Autumnal Fauré

Autumn is the subject of one of Gabriel Fauré’s most celebrated art songs. The season becomes a metaphor for the elusiveness and inevitability of time, the nature of memory, and ultimate mortality.

A 33-year-old Fauré wrote Automne, Op. 18, No. 3 in 1878, the year the Eiffel Tower was under construction for the Great Paris Exhibition. The text is by the poet Paul-Armand Silvestre:

Autumn, time of misty skies and heart-breaking horizons,
of rapid sunsets and pale dawns,
I watch your melancholy days flow past like a torrent.

My thoughts borne off on the wings of regret (as if our time could ever be relived!)
Dreamingly wander the enchanted slopes where my youth once used to smile.

In the bright sunlight of triumphant memory
I feel the scattered roses reblooming in bouquets;
and tears well up in my eyes, tears which my heart
at twenty had already forgotten!

There’s something unsettling about the circular quality of Fauré’s Automne. Persistently undulating eighth notes in the piano give us a sense of numb timelessness. We feel trapped in an inescapable cycle, not unlike the repeating minimalist patterns of Philip Glass. Memories loop and repeat like cinematic flashbacks. Ominous, sometimes restless, interjections emerge from the piano’s bass line. In the final bars, the vocal line reaches a powerful, wrenchingly defiant F-sharp climax before sinking into final resignation.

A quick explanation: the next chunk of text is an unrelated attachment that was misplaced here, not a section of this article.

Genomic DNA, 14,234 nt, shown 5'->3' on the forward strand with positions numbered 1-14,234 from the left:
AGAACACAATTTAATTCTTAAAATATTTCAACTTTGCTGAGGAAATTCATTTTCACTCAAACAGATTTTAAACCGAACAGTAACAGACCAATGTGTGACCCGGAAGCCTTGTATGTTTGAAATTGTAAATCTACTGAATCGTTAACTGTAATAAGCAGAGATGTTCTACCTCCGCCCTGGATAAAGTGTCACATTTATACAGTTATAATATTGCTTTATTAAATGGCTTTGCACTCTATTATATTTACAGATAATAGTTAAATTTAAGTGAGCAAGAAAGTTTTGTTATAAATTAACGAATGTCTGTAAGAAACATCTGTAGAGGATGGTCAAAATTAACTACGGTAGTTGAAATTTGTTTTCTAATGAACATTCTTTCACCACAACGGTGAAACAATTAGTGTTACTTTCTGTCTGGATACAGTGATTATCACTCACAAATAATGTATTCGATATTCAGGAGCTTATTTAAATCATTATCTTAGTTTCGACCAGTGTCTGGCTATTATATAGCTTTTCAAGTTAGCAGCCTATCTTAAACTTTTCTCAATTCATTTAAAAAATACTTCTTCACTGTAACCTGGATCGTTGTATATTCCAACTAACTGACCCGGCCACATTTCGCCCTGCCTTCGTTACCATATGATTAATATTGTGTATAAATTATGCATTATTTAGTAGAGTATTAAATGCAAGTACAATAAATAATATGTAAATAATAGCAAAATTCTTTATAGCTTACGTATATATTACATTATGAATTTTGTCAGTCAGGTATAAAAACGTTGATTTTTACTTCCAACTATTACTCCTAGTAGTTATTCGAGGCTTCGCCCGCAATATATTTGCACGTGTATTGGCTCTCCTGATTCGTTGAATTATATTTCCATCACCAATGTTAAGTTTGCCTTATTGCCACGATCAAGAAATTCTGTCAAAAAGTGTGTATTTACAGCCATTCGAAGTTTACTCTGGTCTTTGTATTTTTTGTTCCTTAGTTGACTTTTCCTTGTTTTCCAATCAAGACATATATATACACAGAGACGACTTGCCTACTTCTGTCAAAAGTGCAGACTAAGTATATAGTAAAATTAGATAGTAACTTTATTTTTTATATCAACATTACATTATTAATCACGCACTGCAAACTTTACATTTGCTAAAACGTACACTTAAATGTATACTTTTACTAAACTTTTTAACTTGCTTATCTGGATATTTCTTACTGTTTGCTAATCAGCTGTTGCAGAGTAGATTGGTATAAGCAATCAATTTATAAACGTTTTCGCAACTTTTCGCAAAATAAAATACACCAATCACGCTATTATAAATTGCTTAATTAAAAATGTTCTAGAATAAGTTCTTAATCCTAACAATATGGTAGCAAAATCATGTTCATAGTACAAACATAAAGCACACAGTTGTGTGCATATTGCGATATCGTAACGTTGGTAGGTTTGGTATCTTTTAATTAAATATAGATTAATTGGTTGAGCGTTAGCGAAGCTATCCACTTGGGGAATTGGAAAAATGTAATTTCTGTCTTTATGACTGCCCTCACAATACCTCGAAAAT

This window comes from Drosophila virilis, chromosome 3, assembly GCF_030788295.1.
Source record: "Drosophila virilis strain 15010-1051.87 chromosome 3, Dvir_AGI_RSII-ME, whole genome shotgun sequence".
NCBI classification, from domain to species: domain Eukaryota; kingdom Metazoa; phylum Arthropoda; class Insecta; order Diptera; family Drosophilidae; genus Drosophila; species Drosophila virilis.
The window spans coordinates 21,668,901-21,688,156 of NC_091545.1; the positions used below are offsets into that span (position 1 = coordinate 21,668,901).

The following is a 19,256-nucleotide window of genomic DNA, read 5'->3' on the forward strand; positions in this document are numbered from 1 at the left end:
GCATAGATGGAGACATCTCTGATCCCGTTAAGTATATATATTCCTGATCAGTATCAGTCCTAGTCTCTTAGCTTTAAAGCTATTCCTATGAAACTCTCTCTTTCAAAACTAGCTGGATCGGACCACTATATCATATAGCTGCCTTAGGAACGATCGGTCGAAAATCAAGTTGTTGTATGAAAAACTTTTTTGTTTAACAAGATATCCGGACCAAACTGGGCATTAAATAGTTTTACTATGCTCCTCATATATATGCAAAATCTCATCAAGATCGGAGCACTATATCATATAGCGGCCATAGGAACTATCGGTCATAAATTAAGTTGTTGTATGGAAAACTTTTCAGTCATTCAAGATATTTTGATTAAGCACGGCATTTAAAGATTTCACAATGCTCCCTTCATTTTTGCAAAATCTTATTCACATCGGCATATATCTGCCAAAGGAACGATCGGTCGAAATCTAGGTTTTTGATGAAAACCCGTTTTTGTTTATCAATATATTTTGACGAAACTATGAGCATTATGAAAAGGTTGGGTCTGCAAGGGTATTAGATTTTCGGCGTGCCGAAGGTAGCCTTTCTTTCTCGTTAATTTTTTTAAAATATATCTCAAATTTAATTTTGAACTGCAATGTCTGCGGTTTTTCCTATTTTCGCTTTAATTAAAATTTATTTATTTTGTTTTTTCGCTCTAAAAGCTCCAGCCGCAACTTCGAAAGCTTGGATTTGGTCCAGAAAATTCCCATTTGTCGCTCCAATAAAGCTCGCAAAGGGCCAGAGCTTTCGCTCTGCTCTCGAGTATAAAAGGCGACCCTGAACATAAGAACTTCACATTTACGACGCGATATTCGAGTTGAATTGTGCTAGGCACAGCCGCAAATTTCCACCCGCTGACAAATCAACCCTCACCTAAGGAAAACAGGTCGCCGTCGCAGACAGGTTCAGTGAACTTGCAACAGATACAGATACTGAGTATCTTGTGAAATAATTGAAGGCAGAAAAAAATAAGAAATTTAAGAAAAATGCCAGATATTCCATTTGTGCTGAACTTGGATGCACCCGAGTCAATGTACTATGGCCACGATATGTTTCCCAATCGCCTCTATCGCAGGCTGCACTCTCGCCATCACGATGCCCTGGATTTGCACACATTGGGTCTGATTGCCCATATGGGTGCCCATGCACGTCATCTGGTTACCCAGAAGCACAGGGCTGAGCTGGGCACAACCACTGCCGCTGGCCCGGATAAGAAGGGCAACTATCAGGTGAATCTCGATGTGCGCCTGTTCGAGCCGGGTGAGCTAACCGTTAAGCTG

Mezzo-soprano Claudine Carlson’s 1984 live Town Hall concert recording preserves the song’s original key of B minor- the uniquely haunting and mysterious key of Schubert’s “Unfinished” Symphony:

Additional Recordings

About Timothy Judd

A native of Upstate New York, Timothy Judd has been a member of the Richmond Symphony violin section since 2001. He is a graduate of the Eastman School of Music where he earned the degrees Bachelor of Music and Master of Music, studying with world renowned Ukrainian-American violinist Oleh Krysa.

The son of public school music educators, Timothy Judd began violin lessons at the age of four through Eastman’s Community Education Division. He was a student of Anastasia Jempelis, one of the earliest champions of the Suzuki method in the United States.

A passionate teacher, Mr. Judd has maintained a private violin studio in the Richmond area since 2002 and has been active coaching chamber music and numerous youth orchestra sectionals.

In his free time, Timothy Judd enjoys working out with Richmond’s popular SEAL Team Physical Training program.

1 thought on “Autumnal Fauré”

  1. L’autunno è triste , muore la natura ,forse anche una piccola parte di noi stessi . Nell’autunnale di Faurè ,avverto questa questa sensazione . Non sono un pianista ,ma un chitarrista , e amante della chitarra classica , trovo riscontro nelle opere di Fernando Sor .

    “Autumn is sad, dying nature, perhaps even a little part of ourselves. Nell’autunnale Faurè, I feel that this feeling. I’m not a pianist, but a guitarist, and lover of classical guitar, I find reflected in works by Fernando Sor.”


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